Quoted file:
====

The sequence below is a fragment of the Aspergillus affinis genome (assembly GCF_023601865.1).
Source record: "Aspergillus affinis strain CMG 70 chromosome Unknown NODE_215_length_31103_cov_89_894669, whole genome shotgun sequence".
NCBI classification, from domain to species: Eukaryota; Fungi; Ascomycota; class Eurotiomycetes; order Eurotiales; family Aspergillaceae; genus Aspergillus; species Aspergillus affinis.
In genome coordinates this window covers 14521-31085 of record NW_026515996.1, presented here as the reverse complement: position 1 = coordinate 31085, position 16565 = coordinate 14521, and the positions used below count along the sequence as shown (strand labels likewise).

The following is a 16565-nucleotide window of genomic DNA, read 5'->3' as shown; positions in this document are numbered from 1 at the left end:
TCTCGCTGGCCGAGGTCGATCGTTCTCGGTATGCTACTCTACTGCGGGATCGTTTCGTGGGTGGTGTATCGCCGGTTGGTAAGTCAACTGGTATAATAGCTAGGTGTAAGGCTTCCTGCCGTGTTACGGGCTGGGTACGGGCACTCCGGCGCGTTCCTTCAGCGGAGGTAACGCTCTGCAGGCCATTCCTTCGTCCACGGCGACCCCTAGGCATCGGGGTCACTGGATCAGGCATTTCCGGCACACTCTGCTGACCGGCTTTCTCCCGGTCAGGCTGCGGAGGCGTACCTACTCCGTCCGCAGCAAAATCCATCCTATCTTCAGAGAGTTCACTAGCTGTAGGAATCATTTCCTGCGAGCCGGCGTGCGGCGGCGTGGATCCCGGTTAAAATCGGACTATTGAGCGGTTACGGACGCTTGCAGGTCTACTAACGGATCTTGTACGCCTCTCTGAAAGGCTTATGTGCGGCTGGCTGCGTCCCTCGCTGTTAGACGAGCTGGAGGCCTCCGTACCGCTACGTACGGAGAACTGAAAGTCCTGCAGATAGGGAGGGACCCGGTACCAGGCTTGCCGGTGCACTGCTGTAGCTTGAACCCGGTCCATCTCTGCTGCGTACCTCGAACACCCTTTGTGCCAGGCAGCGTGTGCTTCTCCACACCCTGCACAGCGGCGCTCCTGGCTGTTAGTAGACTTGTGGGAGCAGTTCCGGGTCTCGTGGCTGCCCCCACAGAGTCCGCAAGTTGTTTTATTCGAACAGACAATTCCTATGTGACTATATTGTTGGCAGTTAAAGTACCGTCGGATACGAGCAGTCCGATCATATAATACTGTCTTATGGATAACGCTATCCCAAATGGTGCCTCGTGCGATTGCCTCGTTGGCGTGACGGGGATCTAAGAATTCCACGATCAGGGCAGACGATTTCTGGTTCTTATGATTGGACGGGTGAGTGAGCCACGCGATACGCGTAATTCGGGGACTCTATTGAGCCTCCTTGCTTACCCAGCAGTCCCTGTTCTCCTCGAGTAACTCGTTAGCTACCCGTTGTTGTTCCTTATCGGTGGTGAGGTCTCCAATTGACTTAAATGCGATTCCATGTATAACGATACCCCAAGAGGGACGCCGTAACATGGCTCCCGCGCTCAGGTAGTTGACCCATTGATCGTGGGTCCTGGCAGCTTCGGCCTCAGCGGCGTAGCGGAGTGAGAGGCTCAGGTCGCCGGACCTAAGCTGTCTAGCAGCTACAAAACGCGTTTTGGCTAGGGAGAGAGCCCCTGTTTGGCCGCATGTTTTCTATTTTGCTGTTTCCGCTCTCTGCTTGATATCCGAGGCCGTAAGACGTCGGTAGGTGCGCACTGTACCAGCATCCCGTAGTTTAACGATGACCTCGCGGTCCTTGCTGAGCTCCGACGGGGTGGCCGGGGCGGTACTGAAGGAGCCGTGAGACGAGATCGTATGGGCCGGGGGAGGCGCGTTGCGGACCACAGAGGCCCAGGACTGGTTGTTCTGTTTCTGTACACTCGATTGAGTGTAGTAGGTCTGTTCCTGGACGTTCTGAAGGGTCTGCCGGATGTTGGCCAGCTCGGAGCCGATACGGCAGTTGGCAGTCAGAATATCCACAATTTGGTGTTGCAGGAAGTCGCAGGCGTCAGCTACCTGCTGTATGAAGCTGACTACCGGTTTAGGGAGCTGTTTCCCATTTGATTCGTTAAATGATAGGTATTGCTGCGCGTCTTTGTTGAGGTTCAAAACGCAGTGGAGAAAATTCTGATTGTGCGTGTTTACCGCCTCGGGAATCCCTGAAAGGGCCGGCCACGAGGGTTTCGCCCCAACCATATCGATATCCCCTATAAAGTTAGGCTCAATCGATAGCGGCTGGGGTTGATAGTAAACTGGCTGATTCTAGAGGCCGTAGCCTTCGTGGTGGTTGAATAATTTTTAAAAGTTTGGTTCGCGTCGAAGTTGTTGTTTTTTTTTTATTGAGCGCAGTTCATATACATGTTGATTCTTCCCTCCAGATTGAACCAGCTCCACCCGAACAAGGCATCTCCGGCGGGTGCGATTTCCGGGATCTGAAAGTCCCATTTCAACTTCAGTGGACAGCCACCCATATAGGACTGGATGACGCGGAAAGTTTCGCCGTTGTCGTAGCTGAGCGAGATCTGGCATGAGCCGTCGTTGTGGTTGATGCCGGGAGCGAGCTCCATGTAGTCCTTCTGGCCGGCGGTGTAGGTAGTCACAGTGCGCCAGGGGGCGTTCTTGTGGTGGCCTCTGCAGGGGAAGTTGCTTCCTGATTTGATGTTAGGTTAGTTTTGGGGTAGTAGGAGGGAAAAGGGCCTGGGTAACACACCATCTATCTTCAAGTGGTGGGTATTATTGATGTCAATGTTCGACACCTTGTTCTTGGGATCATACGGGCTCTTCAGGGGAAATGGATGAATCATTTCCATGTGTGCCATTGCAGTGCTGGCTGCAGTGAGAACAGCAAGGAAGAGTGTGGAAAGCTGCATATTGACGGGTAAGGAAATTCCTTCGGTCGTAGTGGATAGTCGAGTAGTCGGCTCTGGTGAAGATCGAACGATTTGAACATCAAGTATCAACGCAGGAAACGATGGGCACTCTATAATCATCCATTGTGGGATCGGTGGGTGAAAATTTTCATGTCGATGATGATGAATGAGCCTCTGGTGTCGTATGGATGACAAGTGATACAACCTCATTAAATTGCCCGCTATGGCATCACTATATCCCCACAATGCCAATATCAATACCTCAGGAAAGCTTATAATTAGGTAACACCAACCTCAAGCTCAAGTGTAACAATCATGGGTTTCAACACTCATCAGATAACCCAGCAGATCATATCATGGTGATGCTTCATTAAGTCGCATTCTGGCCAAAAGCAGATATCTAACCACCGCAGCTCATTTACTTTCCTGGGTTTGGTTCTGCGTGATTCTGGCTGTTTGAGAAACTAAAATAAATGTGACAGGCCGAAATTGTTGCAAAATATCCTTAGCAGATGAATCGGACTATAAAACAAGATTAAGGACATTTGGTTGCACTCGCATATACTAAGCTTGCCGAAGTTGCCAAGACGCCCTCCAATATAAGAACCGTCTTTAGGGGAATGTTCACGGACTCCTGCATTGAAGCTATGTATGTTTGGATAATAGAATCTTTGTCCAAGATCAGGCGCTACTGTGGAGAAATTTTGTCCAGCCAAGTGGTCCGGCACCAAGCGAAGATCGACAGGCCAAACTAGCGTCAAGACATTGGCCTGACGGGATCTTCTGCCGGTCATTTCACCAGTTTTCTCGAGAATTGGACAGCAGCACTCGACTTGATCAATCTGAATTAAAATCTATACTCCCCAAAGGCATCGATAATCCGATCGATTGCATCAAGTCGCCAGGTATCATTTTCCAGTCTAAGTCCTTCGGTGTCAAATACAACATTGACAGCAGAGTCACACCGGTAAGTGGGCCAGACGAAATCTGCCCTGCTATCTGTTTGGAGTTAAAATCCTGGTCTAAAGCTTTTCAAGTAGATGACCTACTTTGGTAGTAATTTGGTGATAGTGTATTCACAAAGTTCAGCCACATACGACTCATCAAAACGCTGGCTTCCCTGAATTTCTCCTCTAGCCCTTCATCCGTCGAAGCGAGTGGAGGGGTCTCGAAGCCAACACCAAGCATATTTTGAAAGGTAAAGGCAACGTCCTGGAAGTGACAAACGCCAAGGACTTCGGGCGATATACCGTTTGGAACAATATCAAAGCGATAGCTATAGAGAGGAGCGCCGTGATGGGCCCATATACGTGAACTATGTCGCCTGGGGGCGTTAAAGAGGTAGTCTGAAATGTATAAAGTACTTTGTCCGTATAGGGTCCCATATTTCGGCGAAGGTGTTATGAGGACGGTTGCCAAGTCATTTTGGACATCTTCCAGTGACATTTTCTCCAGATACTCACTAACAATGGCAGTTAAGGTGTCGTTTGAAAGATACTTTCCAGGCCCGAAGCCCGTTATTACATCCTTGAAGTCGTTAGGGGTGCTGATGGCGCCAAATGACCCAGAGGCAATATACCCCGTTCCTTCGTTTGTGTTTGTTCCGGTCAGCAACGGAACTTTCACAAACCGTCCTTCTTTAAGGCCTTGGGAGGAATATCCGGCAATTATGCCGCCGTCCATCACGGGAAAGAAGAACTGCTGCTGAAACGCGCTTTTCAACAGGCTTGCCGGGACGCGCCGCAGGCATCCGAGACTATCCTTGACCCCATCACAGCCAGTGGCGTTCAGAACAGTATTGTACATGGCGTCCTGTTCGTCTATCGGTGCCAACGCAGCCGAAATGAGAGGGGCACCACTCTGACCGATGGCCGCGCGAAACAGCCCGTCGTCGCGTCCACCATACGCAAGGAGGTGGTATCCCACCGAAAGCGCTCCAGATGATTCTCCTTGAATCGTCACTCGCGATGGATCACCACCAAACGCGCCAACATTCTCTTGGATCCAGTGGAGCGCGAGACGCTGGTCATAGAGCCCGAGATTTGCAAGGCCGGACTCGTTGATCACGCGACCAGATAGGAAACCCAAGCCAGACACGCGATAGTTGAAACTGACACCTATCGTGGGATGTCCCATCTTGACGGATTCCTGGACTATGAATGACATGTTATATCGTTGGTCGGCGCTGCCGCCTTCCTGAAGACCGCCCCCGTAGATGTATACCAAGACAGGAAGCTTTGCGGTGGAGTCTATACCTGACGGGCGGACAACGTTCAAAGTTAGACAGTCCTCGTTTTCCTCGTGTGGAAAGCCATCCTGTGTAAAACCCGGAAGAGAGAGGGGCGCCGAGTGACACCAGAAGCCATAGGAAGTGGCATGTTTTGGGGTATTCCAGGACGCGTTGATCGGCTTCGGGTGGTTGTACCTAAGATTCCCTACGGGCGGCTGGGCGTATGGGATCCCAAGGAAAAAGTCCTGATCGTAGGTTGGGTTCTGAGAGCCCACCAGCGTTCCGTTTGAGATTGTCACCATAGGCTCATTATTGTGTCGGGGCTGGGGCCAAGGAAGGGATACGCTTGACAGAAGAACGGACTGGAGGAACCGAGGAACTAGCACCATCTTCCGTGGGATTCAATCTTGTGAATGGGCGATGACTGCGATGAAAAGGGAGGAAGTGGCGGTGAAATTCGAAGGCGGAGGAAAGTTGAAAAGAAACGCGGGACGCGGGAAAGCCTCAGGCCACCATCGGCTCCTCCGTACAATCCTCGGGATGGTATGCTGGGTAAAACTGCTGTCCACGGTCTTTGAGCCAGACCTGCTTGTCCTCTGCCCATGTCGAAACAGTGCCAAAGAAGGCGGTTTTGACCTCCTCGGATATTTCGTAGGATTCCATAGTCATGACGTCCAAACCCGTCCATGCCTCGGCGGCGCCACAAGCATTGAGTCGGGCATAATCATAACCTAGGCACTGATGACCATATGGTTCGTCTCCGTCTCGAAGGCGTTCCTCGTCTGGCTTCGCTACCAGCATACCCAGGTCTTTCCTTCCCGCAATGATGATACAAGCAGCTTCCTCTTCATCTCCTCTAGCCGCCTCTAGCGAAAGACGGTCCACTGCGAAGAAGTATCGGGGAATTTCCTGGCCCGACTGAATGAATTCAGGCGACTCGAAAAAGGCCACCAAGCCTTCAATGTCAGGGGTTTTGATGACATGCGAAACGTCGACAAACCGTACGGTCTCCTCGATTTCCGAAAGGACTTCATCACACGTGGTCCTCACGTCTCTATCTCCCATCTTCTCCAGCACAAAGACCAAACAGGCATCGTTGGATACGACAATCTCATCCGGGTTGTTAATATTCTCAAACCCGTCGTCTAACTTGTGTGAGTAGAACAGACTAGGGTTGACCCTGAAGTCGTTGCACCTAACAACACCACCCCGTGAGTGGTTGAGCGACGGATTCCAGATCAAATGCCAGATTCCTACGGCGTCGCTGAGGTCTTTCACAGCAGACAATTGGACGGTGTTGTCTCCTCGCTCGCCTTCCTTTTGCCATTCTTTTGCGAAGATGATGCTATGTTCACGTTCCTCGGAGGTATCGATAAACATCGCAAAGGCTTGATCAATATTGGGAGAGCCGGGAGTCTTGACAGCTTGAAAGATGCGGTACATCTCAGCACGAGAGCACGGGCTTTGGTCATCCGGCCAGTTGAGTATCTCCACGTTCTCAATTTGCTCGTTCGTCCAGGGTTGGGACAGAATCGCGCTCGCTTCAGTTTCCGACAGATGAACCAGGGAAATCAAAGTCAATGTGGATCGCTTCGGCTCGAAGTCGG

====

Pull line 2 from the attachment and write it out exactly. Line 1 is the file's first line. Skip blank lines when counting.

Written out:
Source record: "Aspergillus affinis strain CMG 70 chromosome Unknown NODE_215_length_31103_cov_89_894669, whole genome shotgun sequence".